Text: H.R.987 — 106th Congress (1999-2000)All Information (Except Text)

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Referred in Senate (08/04/1999)

[Congressional Bills 106th Congress]
[From the U.S. Government Printing Office]
[H.R. 987 Referred in Senate (RFS)]

  1st Session
                                H. R. 987



                             August 4, 1999

     Received; read twice and referred to the Committee on Health, 
                     Education, Labor, and Pensions


                                 AN ACT

To require the Secretary of Labor to wait for completion of a National 
 Academy of Sciences study before promulgating a standard or guideline 
                             on ergonomics.

    Be it enacted by the Senate and House of Representatives of the 
United States of America in Congress assembled,


    This Act may be cited as the ``Workplace Preservation Act''.


    (a) Congress finds the following:
            (1) The Department of Labor, Occupational Safety and Health 
        Administration (OSHA) has announced that it plans to propose 
        regulations during 1999 to regulate ``ergonomics'' in the 
        workplace. A draft of OSHA's ergonomics regulation became 
        available in January 1999.
            (2) A July, 1997, report by the National Institute for 
        Occupational Safety and Health (NIOSH) reviewing 
        epidemiological studies that have been conducted of ``work 
        related musculoskeletal disorders of the neck, upper extremity, 
        and low back'' showed that there is insufficient evidence to 
        assess the level of risk to workers from repetitive motions. 
        Such characterization would be necessary to write an efficient 
        and effective regulation.
            (3) An August 1998, workshop on ``work related 
        musculoskeletal injuries'' held by the National Academy of 
        Sciences also reviewed existing research on musculoskeletal 
        disorders. It also showed that there is insufficient evidence 
        to assess the level of risk to workers from repetitive motions.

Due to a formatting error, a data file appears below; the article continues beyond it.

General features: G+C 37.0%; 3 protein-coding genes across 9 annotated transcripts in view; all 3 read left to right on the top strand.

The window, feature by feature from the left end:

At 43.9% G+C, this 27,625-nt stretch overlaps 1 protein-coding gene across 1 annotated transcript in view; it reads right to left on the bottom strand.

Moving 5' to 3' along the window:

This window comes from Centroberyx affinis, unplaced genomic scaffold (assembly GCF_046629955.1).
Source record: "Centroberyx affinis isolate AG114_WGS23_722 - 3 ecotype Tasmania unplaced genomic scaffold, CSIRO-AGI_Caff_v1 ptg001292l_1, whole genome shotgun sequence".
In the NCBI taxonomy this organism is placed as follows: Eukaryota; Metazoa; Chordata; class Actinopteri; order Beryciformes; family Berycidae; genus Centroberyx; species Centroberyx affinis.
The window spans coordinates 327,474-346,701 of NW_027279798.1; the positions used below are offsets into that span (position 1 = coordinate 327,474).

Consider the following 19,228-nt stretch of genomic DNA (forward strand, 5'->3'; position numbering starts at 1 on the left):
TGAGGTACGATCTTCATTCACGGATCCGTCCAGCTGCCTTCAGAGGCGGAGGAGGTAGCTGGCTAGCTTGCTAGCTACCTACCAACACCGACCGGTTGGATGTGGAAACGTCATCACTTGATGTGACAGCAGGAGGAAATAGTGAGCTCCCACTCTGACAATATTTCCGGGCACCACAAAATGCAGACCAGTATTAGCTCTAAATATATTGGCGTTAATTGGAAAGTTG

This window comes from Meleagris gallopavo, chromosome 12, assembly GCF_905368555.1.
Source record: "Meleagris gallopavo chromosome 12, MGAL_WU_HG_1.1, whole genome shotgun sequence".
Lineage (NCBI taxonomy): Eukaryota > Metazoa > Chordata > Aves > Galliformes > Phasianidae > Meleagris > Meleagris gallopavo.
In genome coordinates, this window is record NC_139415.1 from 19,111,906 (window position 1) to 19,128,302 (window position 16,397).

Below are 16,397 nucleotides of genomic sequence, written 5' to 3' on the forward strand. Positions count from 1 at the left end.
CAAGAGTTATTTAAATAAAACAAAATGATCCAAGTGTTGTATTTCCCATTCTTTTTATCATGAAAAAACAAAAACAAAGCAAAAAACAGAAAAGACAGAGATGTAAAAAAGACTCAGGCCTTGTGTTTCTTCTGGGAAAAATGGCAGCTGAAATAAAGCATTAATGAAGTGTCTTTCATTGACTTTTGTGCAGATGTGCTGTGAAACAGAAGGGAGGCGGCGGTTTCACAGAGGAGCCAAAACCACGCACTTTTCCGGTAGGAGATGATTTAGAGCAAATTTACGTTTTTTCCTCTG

(4) The risk of OSHA imposing a ``solution'' to ailments 
        and disorders that are grouped as ``repetitive stress 
        injuries'' and ``musculoskeletal disorders'' before sufficient 
        information about the diagnosis, causes, and prevention of such 
        injuries and disorders is shown by the fact that such disorders 
        have often increased in workplaces and industries in which OSHA 
        has focused ergonomics-related enforcement actions under the 
        General Duty Clause of the Occupational Safety and Health Act, 
        while such disorders have been decreasing in workplaces 
            (5) In October, 1998, Congress and the President agreed 
        upon a comprehensive study by the National Academy of Science 
        of the medical and scientific evidence regarding 
        musculoskeletal disorders. The study is intended to evaluate 
        the basic questions about diagnosis and causes of such 
        disorders. Given the level of uncertainty and dispute about 
        these basic questions, and Congress' intention that they be 
        addressed in a comprehensive study by the National Academy of 
        Science, it is premature for OSHA to decide that a regulation 
        on ergonomics is necessary or appropriate to improving workers' 
        health and safety before such study is completed.
            (6) The estimated costs of OSHA's proposed ergonomics 
        regulation range from OSHA's low national estimate of 
        $20,000,000,000 to some single industry costs of 
        $18,000,000,000 to $30,000,000,000. Any regulation with this 
        potential impact on the Nation's economy merits a sound 
        scientific and medical foundation.


    The Secretary of Labor, acting through the Occupational Safety and 
Health Administration, may not promulgate or issue any standard or 
guideline on ergonomics until the National Academy of Sciences--
            (1) completes a peer-reviewed scientific study of the 
        available evidence examining a cause and effect relationship 
        between repetitive tasks in the workplace and musculoskeletal 
        disorders or repetitive stress injuries; and
            (2) submits to Congress a report setting forth the findings 
        resulting from such study.

            Passed the House of Representatives August 3, 1999.


                                                 JEFF TRANDAHL,


                              By Martha C. Morrison,

                                                          Deputy Clerk.